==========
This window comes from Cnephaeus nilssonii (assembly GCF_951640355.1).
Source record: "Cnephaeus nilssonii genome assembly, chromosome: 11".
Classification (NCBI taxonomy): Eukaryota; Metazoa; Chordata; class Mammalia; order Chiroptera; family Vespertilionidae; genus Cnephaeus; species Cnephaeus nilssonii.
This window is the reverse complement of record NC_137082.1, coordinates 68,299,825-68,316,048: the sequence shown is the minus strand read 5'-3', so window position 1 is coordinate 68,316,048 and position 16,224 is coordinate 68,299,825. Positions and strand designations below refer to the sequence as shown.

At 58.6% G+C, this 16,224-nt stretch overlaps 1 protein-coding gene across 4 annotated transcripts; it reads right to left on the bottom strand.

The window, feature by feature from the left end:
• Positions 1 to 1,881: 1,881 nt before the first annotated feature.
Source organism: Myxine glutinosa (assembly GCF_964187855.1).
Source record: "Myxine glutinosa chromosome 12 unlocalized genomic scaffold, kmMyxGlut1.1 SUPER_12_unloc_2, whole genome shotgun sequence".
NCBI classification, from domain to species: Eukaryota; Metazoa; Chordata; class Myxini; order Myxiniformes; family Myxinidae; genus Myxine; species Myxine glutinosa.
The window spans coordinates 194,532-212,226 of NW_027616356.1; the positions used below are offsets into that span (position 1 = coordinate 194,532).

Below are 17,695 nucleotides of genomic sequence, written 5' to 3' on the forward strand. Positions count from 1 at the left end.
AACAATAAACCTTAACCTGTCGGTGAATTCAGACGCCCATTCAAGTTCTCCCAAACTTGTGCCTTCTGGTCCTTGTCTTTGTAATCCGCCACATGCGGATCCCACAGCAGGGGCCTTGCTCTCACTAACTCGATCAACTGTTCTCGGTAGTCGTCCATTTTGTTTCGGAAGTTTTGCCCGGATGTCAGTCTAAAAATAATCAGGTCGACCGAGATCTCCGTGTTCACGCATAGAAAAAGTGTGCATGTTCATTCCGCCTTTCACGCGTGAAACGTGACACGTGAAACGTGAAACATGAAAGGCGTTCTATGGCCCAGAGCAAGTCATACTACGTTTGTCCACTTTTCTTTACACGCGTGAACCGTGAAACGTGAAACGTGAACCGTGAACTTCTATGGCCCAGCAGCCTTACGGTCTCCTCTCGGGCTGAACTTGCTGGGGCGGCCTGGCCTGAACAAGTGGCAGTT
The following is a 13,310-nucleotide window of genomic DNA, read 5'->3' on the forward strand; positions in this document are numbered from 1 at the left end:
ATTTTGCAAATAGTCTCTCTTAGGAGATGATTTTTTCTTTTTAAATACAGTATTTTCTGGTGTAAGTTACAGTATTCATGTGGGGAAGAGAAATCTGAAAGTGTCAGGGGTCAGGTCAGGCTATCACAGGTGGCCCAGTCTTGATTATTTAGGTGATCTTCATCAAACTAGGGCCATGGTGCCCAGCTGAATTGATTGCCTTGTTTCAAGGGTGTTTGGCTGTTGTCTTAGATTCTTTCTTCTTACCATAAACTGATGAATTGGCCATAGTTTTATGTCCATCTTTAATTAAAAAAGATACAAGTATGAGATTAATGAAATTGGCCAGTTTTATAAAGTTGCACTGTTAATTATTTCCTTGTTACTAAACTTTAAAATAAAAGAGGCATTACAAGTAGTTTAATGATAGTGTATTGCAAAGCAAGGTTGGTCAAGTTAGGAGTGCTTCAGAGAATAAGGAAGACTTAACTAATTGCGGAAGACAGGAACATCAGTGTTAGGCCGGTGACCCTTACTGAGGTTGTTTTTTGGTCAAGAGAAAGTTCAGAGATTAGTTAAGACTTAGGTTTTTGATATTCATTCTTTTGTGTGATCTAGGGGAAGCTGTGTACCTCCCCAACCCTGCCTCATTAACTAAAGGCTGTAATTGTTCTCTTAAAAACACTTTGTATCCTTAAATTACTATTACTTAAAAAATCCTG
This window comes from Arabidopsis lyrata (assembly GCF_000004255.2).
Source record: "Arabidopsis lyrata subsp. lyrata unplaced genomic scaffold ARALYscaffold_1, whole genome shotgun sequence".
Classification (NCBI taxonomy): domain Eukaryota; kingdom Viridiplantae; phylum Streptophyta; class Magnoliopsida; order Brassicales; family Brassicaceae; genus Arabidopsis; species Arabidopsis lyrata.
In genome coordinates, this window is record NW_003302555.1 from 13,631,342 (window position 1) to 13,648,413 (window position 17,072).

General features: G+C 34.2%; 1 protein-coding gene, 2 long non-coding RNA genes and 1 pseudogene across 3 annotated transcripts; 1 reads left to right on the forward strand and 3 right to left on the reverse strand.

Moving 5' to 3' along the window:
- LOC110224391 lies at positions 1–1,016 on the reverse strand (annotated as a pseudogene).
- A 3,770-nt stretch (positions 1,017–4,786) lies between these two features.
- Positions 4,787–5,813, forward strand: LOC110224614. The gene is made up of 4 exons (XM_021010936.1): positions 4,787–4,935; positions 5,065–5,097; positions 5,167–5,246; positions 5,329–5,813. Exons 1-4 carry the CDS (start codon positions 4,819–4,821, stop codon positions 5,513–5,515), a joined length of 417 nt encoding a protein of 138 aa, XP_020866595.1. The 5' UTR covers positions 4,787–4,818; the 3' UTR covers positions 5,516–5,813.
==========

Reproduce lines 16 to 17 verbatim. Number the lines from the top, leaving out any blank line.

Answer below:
This window comes from Arabidopsis lyrata (assembly GCF_000004255.2).
Source record: "Arabidopsis lyrata subsp. lyrata unplaced genomic scaffold ARALYscaffold_1, whole genome shotgun sequence".